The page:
Religion, Secularism, and Ethnicity in Contemporary Nepal
Author: David N. gellner, Sondra L. Hausner, Chiara Letizia
The socio-political landscape of Nepal has been rocked by dramatic and far-reaching changes in the past thirty years. Following a ten-year Maoist revolution and civil war, the country has transitioned from a monarchy to a republic. The former Hindu kingdom has declared its commitment to secularism, without coming to any agreement on what secularism means or should mean in the Nepalese context. What happens to religion under conditions of such rapid social and political change? How do the changes in public festivals reflect and/or create new group identities? Is the gap between the urban and the rural narrowing? How is the state dealing with Nepal’s multicultural and multi-religious society? How are Nepalis understanding, resisting and adapting ideas of secularism?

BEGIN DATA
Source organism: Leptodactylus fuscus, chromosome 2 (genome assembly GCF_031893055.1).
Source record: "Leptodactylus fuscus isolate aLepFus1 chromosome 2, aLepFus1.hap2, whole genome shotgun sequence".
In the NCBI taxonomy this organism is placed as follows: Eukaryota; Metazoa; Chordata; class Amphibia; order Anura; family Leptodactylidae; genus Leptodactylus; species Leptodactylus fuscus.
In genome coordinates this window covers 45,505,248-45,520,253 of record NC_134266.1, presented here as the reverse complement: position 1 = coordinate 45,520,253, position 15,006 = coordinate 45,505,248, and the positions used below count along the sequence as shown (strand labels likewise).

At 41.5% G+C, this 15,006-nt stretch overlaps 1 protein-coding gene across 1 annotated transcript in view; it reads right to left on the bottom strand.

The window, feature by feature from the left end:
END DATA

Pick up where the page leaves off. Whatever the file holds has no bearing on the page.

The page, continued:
In order to answer these important questions, this volume brings together eleven case studies by an international team of anthropologists and ethno-Indologists of Nepal on such diverse topics as secularism, individualism, shamanism, animal sacrifice, the role of state functionaries in festivals, clashes and synergies between Maoism and Buddhism and conversion to Christianity. In an Afterword renowned political theorist Rajeev Bhargava presents a comparative analysis of Nepal’s experiences and asks whether the country is finding its own solution to the conundrum of secularism